Walls, vents, doors. Trimmed in treated 1x4 pine. The roof, well, I kinda winged it. So far, so good. The chicken door and access ramp we the last details. The sticks were a nice touch that I like to think the chickens totally appreciate.

Moving the coop into place was a bit of an afterthought. The coup weighs a ton, but the farm boy in me had a plan. All else fails, hook it to the tractor!

Windows in-place last. Done? Not so fast.... Vinyl siding a la Menards bargain bin.

A few added amenities (food, water, and bedding) and we're in service. Yes, I mounted the sign-board upside-down on purpose - gotta keep them chickens dumb.

So coming out the other side of this project, here's a few key lessons.

Things I'd do differently:
  • It's a tad overbuilt. Lack of detailed planning and carpentry skills really. Only issue is that it made it pretty darn heavy.
  • Wheels. There just wasn't time, but it seemed like it wouldn't be too far fetched to devise a way to put this guy on wheels to move into place or between locations. Would be neat to build one on an old wagon gear.
  • I had hoped to incorporate an integrated feeder. Again, no time to solve.
  • It may be a bit picky, but the front vents should have been aligned with the front window. Hindsight, ya know.

Things were super-pleased with:
  • The storm windows provide lots of light and visibility. Also, they came with screens so we can keep them open and vent via the breeze.
  • The chickens took to the roost almost immediately, and 90% of the poo ends up in the pull-out tray. That tray then goes straight to the compost.
  • The siding had shocked everyone. But it really finishes it off, and was so easy.
  • The doggie-door access to the nesting box saved a ton of construction time and effort and works without fail.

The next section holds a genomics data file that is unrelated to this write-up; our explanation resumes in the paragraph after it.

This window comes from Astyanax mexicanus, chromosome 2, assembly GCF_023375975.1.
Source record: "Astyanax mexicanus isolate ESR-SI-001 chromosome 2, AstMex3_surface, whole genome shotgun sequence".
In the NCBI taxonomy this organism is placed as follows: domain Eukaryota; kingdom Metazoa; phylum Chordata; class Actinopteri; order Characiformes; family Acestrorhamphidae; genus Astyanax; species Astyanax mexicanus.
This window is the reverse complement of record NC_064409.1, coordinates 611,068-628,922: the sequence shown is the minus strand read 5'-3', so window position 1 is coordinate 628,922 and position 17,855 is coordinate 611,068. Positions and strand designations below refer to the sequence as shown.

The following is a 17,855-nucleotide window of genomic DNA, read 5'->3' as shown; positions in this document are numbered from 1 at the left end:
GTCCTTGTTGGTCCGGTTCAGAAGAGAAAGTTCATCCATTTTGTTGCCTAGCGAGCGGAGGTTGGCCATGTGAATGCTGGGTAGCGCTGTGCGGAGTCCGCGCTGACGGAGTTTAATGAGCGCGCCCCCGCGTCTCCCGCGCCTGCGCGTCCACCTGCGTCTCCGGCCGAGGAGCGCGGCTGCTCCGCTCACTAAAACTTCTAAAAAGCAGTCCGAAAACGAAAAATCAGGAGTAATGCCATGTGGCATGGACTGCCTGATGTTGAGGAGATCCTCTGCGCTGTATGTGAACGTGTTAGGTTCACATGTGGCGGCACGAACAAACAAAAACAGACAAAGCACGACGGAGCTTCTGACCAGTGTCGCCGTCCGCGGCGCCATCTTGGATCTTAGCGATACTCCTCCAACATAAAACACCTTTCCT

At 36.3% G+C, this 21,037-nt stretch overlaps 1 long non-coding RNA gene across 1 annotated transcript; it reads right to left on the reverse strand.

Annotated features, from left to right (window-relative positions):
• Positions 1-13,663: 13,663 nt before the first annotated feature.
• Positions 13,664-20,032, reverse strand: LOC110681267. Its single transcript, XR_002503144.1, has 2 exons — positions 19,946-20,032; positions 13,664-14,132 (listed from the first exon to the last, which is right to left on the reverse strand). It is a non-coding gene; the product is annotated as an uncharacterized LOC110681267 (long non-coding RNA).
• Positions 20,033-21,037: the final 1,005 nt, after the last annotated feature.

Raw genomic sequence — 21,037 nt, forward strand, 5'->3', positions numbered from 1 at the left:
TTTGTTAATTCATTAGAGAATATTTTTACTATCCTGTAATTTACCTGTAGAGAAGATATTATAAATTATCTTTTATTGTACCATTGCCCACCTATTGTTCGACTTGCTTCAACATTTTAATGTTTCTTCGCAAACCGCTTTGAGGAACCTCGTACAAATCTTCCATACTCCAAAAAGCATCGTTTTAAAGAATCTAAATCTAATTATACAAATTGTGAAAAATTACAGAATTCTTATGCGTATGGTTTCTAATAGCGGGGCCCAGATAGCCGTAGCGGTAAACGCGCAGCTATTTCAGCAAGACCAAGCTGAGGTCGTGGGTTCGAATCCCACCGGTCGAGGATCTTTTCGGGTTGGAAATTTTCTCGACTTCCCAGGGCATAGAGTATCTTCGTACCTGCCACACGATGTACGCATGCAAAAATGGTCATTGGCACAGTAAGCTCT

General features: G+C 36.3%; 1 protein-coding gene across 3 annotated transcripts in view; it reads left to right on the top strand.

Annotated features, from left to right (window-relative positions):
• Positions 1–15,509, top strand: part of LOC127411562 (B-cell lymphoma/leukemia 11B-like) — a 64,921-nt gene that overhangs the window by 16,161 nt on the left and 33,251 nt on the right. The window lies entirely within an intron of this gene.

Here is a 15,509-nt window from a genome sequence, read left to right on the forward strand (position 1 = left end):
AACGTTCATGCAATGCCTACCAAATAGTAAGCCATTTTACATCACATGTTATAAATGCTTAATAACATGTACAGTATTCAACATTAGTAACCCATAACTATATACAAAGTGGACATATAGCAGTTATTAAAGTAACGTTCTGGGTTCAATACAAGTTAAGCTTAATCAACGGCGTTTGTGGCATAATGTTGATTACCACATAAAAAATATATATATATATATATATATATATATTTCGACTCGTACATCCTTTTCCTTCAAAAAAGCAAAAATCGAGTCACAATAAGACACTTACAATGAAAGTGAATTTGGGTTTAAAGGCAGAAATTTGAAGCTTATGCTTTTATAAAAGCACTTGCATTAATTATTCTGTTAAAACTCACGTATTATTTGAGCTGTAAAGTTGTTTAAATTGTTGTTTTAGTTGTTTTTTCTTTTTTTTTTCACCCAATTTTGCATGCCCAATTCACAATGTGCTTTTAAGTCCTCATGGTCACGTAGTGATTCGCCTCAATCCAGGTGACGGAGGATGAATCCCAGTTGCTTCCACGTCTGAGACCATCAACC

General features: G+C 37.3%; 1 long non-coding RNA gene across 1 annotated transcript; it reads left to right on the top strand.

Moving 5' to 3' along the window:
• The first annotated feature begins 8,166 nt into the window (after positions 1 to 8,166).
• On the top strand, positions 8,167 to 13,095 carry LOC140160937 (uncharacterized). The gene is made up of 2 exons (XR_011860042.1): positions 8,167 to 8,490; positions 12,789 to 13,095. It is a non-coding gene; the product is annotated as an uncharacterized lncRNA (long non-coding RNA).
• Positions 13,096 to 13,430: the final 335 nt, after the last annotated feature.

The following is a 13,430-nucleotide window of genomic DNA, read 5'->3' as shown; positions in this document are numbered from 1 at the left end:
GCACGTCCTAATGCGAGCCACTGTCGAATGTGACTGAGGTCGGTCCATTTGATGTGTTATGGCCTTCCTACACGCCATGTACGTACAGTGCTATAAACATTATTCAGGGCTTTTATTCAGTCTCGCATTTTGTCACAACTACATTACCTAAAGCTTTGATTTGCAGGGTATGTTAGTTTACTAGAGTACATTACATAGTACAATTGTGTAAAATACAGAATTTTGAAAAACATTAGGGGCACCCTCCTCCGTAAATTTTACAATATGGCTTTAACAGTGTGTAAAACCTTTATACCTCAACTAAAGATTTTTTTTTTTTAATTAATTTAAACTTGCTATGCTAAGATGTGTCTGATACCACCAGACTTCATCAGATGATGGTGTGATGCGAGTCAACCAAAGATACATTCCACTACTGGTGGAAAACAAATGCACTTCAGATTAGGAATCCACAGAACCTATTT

• And one more thing....
... the front access door for cleaning out the coop and refilling the food and water.....
is also the entire front wall. Nowhere to hide, nowhere to run.

A few more shots of the finished product.

Overall, it's really not a bad project. With a few power tools (drill, miter saw, circular saw) and a few specialized tools (square, spirit level, tin snips), you can pull this off. With all the scrap materials, the total cost came out to $110. A lot of which was pine lumber and hardware.

Clearly I'm no expert, but what questions do you have?

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LobotoME said...

that's great!!!

stefanie said...

that turned out soooooooo cute, and the chickens look happy

Jennifer Juniper said...

Those chickens are living in style, I think this is nicer than my first apartment :)

Ashley @ AshleysBusy said...

Awesome. I've been wanting some chicks but I don't think we're allowed to have them in our neighborhood. :(

Mr. (not) the Jet Set said...

Thanks for all the compliments!

@Ashley - We had no idea about any of this when we moved into our neighborhood. Tho with no HOA, we weren't too worried.